Hearing Loss and Cognition

Hearing Loss and Cognition

Have you noticed any change in your hearing health, or in your energy levels and cognitive abilities? Not only does hearing loss rob you of your ability to follow conversations, and clearly hear all the sounds around you, hearing loss is closely linked to cognition. Hearing loss takes a toll on your brain health, and living with untreated hearing loss can lead to a rapid deterioration of your cognitive abilities.

Living with Untreated Hearing Loss

If you have untreated hearing loss, you struggle to follow conversations, can’t hear well in places with a lot of background noise, and may suffer from anxiety, social isolation, and depression. Along with these symptoms of hearing loss, your brain is also affected. Straining to hear places a huge cognitive load on your brain, and you’ll experience listening fatigue, mental fatigue, and physical fatigue. You’ll struggle with poor memory recall, and have trouble focusing on tasks. Not only that, but this increased strain on your brain increases your risk of developing dementia or Alzheimer’s disease.

Hearing and the Brain

Hearing starts in the ears but ends in the brain. In normal hearing, the cells in your ear detect the sound waves around you, convert these sound waves into electrical signals, and send these signals up to the brain, where the brain translates the signals into your experience of sound. When you have hearing loss and your ears aren’t able to detect all the sound waves around you, your brain goes into overdrive, trying to make sense of the incomplete signals of the sounds in your environment. This increased cognitive load takes a toll on your brain. As more and more of your brain power goes towards deciphering sounds, other tasks such as memory or concentration will suffer. A study from Johns Hopkins discovered that seniors living with untreated hearing loss faced a 41% greater chance of cognitive decline than seniors with clear hearing.

Forgetting Sounds

If you continue to live with hearing loss for several years, your brain health suffers, and you start to lose more of the sounds around you. Certain parts of the auditory cortex in your brain aren’t receiving signals from the ears due to damage to the cells in the ear. As the cognitive load increases, these cells will forget how to hear those sounds, and the unused cells will deteriorate, or be recommissioned for some other task. Have you been struggling to hear high pitched sounds for several years? The longer you delay treating hearing loss, the more sounds your brain will forget. Even after being fitted with hearing aids, these areas of the brain may never process sounds again.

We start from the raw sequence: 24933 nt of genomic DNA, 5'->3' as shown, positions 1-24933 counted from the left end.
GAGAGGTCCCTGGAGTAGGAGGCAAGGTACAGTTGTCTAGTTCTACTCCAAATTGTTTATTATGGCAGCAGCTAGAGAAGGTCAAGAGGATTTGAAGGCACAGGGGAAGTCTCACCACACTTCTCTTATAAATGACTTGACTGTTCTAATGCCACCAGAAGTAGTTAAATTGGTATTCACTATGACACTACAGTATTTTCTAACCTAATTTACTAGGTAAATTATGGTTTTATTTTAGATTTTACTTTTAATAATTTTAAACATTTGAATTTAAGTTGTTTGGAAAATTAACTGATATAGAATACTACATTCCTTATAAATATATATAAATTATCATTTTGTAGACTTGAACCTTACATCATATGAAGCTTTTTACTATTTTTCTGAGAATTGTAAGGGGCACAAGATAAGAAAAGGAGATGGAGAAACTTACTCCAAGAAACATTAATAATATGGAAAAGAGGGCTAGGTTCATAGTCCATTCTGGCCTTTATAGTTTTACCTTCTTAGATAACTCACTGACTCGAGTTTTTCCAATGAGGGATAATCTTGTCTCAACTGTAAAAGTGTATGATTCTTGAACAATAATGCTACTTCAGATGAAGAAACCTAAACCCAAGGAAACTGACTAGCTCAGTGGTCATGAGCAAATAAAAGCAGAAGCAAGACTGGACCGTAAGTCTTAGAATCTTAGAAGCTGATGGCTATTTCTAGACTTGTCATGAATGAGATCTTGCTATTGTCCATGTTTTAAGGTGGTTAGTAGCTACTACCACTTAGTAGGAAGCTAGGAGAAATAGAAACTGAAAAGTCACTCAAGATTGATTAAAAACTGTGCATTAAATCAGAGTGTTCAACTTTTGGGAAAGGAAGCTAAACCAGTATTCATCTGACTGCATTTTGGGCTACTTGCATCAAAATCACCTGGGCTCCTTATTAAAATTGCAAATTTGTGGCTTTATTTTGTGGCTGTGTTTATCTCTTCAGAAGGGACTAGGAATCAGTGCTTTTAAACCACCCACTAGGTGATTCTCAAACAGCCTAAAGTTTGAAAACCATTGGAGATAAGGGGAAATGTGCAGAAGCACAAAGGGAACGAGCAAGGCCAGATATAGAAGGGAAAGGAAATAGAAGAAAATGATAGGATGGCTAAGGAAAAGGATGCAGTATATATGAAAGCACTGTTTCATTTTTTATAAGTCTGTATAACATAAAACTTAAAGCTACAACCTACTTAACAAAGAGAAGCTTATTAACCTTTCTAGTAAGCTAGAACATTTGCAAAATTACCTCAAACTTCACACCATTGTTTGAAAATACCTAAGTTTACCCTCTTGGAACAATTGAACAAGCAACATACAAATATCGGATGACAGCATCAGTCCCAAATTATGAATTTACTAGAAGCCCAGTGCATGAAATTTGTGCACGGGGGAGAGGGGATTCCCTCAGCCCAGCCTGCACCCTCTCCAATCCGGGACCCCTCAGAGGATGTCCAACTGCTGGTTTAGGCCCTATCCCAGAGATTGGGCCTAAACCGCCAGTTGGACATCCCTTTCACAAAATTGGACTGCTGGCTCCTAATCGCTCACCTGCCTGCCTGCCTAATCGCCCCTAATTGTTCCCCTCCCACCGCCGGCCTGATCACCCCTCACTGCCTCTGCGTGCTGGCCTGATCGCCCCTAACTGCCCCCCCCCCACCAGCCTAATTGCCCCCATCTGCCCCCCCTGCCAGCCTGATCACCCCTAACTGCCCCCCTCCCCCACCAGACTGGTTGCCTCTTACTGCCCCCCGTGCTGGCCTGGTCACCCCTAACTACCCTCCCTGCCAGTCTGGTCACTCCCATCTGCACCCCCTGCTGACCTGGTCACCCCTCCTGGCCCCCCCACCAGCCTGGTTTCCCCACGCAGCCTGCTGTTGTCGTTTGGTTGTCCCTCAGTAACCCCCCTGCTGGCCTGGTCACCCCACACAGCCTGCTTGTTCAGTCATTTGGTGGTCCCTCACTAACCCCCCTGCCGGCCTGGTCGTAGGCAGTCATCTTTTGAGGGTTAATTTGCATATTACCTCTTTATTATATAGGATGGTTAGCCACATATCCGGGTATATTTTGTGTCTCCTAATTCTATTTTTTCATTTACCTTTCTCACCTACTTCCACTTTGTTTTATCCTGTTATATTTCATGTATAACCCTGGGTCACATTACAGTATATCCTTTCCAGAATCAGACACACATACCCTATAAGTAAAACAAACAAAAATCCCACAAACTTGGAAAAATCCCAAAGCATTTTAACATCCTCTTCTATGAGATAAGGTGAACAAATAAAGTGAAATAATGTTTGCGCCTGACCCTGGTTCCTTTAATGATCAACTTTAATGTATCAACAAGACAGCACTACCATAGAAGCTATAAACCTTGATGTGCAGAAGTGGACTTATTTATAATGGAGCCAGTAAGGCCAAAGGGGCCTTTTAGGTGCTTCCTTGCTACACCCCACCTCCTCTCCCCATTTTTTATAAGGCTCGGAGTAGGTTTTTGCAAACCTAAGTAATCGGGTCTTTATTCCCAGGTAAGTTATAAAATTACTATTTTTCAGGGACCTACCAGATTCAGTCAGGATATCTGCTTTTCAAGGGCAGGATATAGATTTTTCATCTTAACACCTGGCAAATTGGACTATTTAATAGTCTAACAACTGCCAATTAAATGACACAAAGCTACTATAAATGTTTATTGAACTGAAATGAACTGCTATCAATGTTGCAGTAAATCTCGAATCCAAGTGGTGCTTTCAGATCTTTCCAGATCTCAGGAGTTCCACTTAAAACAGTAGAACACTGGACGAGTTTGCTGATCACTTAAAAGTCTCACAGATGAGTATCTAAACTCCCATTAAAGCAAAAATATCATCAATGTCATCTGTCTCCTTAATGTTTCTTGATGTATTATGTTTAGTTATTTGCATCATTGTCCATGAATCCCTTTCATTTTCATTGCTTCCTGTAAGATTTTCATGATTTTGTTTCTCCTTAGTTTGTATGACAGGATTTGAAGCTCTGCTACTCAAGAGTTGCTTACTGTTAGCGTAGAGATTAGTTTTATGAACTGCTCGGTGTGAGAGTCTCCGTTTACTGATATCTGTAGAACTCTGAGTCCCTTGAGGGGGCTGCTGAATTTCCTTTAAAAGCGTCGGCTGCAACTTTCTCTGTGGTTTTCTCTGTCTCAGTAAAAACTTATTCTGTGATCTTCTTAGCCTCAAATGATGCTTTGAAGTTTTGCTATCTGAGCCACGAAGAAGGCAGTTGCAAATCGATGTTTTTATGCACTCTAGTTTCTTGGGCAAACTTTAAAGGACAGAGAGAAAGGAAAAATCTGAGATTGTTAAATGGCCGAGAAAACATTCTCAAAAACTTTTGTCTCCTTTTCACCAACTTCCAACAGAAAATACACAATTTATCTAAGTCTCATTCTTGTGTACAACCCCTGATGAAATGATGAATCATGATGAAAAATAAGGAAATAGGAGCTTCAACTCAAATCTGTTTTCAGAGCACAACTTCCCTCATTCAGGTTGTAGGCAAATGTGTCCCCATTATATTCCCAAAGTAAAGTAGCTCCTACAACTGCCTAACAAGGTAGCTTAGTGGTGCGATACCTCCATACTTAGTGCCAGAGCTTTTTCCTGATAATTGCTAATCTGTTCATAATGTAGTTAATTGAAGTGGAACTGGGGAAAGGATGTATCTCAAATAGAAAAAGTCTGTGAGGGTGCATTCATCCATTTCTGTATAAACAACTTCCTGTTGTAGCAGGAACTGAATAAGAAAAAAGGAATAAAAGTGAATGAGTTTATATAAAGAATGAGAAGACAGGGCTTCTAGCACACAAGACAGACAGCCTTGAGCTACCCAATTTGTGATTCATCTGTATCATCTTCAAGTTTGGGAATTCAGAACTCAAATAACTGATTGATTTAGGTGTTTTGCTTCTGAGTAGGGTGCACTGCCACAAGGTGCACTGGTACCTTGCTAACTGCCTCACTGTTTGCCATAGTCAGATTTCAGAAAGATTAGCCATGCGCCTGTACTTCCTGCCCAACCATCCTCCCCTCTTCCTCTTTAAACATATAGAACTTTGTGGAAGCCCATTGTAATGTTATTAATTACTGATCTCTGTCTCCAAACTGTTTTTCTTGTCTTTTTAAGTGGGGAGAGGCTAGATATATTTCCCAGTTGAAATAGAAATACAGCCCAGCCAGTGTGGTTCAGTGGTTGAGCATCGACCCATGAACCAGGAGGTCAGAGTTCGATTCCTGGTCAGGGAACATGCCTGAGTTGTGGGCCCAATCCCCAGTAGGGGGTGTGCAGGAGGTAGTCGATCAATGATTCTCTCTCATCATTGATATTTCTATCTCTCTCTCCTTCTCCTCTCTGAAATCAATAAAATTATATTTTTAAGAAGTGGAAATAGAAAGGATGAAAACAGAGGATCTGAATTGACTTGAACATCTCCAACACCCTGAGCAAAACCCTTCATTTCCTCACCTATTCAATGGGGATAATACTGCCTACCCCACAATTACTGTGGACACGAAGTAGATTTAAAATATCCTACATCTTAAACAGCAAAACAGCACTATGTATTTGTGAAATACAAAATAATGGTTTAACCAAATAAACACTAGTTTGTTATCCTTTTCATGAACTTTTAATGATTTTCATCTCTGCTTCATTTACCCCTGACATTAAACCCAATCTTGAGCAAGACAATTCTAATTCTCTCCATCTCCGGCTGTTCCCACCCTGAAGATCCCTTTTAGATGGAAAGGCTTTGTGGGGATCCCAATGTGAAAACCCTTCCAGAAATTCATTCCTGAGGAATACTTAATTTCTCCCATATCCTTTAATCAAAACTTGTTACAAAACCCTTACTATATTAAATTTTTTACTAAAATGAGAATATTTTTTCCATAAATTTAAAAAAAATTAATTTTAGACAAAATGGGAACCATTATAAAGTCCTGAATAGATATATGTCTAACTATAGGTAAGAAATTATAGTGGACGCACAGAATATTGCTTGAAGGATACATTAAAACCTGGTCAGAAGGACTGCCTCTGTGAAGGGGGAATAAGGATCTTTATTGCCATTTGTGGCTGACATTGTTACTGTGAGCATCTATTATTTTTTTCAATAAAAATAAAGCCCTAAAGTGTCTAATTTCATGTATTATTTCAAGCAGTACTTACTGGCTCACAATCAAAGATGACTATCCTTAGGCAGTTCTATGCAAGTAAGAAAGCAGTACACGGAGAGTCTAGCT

Treating Hearing Loss

If you’re worried about your cognition and brain health, treating your hearing loss as soon as possible is the best thing you can do to combat these changes in your health. Early treatment with hearing aids will reduce listening fatigue and help you hear the sounds around you. You’ll reduce your cognitive load so your brain will be able to perform all its other tasks like memory, multitasking, focus, and increased attention. Hearing aids will give you back your energy, and you’ll protect the cells in your brain, giving the auditory center of your brain all the information it needs to hear the sounds in the environment. You’ll enjoy meeting friends after work, won’t feel so tired, and will be able to focus on tasks with ease. You’ll have a more active social life, and prevent feelings of isolation, anxiety, and depression.

Audiology Concierge Network

Have you noticed any changes in your hearing health or your cognitive abilities? If you get home from a day at work and feel completely exhausted, do the right thing or your cognitive health, and look after your ears. Call us at Audiology Concierge Network to schedule a comprehensive hearing test, and find out exactly which sounds you’re missing. Early treatment is the best way to maintain your hearing health and do the right thing for your brain. With a pair of hearing aids, you’ll reduce your listening fatigue, easily follow conversations in places with a lot of distracting noise, and have the energy to maintain a healthy social life. You’ll improve your brain health, and protect your cognitive abilities for years to come.